These high school football players are following their coach’s lead – witness the death of American pride

Ignorance reigns supreme in Barack Obama’s post-racial America.

College campuses are safe havens for hard-left, anti-American ideologues, with social justice warriors all but running many of the institutions. But a shameful incident Saturday at a Camden, New Jersey, football game shows this “progressive” disease has now infected many high schools.

Influenced by the actions of their head coach, all but two football players at Woodrow Wilson High School took a knee during the national anthem, the Philadelphia Inquirer reported.

Head coach Preston Brown and most of his assistant coaches took their lead from $126 million back-up San Francisco 49ers quarterback Colin Kaepernick, refusing to show respect for the American flag in an ill-informed protest of racial “oppression.”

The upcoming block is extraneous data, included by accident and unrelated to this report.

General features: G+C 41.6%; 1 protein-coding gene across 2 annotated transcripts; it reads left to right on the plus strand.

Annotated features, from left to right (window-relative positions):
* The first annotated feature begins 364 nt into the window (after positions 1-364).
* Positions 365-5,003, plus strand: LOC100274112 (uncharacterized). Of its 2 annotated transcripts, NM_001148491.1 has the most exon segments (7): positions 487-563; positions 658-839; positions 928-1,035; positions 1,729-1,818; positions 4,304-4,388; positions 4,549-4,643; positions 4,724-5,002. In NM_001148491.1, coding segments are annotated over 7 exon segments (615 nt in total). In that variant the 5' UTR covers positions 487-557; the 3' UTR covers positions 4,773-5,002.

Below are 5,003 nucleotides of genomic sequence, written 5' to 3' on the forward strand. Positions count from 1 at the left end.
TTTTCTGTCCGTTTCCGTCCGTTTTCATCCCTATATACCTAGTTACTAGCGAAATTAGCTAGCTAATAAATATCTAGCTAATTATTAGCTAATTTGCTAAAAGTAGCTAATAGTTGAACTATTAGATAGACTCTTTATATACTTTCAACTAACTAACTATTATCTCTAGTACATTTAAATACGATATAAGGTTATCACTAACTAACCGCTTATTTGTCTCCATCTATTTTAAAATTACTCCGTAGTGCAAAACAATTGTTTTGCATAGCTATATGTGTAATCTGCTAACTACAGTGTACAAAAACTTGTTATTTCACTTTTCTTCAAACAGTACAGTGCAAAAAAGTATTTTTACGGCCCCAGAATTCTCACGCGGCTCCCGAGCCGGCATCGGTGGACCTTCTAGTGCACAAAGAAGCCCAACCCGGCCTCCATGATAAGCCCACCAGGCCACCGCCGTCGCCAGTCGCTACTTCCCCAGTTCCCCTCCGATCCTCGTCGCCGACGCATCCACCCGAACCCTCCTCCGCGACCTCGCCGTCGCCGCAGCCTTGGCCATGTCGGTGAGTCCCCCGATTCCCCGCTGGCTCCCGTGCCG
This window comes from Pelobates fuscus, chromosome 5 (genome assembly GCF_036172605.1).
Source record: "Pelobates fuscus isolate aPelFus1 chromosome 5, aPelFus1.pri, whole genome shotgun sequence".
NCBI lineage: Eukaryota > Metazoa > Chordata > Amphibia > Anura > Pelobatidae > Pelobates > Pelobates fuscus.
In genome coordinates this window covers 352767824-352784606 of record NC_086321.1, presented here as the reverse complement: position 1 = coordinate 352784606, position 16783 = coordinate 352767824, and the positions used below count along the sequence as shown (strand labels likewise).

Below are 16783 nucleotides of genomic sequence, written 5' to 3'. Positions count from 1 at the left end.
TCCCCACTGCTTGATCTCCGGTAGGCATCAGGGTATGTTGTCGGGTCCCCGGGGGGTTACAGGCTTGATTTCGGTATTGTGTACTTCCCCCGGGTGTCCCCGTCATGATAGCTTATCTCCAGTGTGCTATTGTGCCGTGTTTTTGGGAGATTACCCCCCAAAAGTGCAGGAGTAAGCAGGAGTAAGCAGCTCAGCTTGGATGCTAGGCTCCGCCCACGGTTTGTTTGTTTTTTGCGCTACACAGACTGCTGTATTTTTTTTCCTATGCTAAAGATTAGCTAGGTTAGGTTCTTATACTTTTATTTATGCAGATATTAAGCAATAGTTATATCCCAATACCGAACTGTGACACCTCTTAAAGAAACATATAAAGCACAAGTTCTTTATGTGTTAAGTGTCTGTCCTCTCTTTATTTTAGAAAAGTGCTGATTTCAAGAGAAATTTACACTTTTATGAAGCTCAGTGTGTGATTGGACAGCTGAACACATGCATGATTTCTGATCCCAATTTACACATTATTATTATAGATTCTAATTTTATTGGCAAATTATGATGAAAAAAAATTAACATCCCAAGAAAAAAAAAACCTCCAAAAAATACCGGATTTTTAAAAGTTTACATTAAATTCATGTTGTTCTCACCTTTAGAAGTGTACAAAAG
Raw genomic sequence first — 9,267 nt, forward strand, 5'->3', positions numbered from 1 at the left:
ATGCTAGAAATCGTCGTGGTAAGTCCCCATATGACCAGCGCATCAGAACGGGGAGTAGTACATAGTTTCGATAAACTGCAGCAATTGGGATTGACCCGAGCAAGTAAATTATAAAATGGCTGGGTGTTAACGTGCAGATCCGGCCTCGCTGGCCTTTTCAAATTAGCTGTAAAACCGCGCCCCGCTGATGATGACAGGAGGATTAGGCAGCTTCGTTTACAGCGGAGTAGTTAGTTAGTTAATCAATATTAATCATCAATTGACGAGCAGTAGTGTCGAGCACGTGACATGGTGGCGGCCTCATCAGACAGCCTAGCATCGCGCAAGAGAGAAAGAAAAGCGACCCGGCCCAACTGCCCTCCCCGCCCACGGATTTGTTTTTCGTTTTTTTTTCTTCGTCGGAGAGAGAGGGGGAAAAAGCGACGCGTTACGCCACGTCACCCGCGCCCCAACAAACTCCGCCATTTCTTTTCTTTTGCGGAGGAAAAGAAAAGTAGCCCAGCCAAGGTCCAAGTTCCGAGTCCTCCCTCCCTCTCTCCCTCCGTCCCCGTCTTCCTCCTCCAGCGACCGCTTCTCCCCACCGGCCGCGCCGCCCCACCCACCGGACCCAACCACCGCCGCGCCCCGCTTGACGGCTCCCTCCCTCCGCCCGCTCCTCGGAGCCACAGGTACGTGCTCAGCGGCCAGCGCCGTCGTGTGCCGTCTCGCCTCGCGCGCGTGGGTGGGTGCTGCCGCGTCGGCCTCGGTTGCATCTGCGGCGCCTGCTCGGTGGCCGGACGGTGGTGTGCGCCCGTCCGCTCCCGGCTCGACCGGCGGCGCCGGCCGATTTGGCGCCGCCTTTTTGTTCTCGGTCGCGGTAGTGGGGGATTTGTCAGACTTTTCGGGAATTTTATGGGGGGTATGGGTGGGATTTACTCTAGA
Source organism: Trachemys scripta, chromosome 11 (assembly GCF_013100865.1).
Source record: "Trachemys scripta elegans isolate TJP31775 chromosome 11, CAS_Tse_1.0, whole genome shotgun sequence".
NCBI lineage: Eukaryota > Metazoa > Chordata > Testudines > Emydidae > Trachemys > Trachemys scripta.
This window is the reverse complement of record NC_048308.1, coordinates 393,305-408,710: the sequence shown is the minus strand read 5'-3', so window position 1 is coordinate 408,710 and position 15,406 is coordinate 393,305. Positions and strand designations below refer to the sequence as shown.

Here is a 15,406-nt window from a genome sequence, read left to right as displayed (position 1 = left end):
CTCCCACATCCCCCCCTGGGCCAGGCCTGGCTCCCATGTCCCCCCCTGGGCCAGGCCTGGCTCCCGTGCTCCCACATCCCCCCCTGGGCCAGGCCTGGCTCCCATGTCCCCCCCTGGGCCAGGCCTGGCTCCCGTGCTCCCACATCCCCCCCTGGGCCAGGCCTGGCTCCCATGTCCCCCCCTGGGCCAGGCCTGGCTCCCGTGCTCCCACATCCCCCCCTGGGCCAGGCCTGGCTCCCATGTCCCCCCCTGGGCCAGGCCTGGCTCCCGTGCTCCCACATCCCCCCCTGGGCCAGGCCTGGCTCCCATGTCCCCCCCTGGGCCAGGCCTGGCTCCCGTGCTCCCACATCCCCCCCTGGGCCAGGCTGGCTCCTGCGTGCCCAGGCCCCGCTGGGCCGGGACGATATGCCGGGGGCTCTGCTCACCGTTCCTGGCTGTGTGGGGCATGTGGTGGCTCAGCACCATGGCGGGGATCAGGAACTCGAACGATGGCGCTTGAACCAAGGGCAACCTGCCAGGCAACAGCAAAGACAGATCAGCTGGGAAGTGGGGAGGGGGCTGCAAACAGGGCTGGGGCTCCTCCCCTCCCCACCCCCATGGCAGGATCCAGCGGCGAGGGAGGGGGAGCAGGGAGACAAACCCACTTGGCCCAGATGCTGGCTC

The team’s players are predominantly black and Brown made them aware of his planned actions beforehand.

“I still love America. I still love our military,” the head coach said. “But this was our way of saying that things have to change in our country. There’s oppression, there’s social injustice, and these kids live it.”

Seniors Edwin Lopez and Tyler Parsons are the two players who stood during the national anthem and America should celebrate these brave, young men.

“I’ve always stood for the national anthem and I wasn’t going to let a little incident in the NFL change that,” Lopez said, according to the Inquirer. “That’s not me.”

Sounding very much like a Democrat, Brown talked about “things that I saw, things that I experienced” as a black college football playing at Tulane University …. located in predominantly black New Orleans, the city former Mayor Ray Nagin famously called a “chocolate city.”

Nagin, currently serving a 10-year sentence for bribery and fraud, was not available for comment.

“I’ve seen what’s happened to people that look like me,” Brown told the Inquirer, before complaining that students are not allowed to go back for “seconds” during lunch.

“You’ve got kids who are in a school system where there aren’t enough quality teachers,” the coach said, failing to grasp the self-fulfilling prophecy of his words. “They’re hungry and they can’t get ‘seconds’ at lunch. It’s so many things that these kids go through.”

Bad grammar notwithstanding.

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Tom Tillison

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